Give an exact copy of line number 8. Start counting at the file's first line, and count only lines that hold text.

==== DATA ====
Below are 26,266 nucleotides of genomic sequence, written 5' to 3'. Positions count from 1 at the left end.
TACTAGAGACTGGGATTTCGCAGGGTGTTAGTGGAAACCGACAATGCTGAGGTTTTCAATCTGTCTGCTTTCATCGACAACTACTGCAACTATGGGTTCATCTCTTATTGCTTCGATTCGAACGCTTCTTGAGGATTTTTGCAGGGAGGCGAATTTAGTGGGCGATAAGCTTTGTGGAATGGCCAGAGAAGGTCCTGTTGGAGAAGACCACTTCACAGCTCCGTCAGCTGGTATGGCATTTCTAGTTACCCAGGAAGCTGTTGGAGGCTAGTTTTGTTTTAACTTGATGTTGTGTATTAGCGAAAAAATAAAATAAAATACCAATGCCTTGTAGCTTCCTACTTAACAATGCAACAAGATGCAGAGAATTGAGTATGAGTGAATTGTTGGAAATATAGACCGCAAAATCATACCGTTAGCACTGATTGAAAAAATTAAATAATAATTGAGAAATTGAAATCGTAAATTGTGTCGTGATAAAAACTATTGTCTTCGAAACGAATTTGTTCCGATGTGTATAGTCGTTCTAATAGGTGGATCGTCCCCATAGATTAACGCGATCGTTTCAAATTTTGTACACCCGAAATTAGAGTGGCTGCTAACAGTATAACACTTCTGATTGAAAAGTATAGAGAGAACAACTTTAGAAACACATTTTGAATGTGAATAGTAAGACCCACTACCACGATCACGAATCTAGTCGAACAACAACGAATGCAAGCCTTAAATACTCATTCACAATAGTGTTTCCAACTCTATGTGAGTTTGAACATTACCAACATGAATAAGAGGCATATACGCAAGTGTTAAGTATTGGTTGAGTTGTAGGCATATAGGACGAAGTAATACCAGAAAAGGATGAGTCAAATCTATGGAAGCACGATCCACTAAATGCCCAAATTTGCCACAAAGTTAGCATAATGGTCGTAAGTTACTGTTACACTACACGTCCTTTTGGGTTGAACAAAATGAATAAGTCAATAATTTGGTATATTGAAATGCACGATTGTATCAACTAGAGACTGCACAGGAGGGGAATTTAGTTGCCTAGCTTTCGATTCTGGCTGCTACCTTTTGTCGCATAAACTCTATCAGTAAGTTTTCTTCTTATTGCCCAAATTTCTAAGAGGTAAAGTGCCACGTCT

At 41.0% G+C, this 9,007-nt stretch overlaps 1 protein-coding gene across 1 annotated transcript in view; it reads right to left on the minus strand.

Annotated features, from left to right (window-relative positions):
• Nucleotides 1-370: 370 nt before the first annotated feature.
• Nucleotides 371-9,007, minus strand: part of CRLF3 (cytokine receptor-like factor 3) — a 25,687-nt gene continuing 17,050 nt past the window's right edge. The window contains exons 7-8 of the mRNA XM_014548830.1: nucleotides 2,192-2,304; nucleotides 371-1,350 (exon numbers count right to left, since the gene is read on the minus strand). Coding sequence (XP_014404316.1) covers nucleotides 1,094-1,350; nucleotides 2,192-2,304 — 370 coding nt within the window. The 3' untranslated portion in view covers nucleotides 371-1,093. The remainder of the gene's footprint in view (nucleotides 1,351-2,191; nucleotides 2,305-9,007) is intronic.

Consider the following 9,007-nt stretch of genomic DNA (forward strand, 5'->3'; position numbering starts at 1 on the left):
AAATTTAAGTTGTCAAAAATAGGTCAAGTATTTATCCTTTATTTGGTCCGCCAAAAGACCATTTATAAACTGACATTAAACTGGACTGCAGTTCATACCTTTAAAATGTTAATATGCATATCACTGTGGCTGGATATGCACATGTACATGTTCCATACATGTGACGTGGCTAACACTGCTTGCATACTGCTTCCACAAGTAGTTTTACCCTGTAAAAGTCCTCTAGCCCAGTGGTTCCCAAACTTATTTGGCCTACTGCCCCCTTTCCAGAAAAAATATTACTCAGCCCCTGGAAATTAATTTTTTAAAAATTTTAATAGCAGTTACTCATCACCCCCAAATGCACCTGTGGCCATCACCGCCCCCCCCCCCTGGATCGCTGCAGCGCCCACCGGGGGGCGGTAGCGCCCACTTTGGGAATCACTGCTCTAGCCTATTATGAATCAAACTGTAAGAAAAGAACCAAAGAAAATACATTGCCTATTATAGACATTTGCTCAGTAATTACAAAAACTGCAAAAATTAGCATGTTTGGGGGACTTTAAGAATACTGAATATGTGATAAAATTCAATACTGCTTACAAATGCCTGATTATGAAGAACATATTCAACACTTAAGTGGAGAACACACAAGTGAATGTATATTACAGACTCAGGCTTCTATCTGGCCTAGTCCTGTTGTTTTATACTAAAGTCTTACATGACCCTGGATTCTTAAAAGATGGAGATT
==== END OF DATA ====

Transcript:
AAATTTAAGTTGTCAAAAATAGGTCAAGTATTTATCCTTTATTTGGTCCGCCAAAAGACCATTTATAAACTGACATTAAACTGGACTGCAGTTCATACCTTTAAAATGTTAATATGCATATCACTGTGGCTGGATATGCACATGTACATGTTCCATACATGTGACGTGGCTAACACTGCTTGCATACTGCTTCCACAAGTAGTTTTACCCTGTAAAAGTCCTCTAGCCCAGTGGTTCCCAAACTTATTTGGCCTACTGCCCCCTTTCCAGAAAAAATATTACTCAGCCCCTGGAAATTAATTTTTTAAAAATTTTAATAGCAGTTACTCATCACCCCCAAATGCACCTGTGGCCATCACCGCCCCCCCCCCCTGGATCGCTGCAGCGCCCACCGGGGGGCGGTAGCGCCCACTTTGGGAATCACTGCTCTAGCCTATTATGAATCAAACTGTAAGAAAAGAACCAAAGAAAATACATTGCCTATTATAGACATTTGCTCAGTAATTACAAAAACTGCAAAAATTAGCATGTTTGGGGGACTTTAAGAATACTGAATATGTGATAAAATTCAATACTGCTTACAAATGCCTGATTATGAAGAACATATTCAACACTTAAGTGGAGAACACACAAGTGAATGTATATTACAGACTCAGGCTTCTATCTGGCCTAGTCCTGTTGTTTTATACTAAAGTCTTACATGACCCTGGATTCTTAAAAGATGGAGATT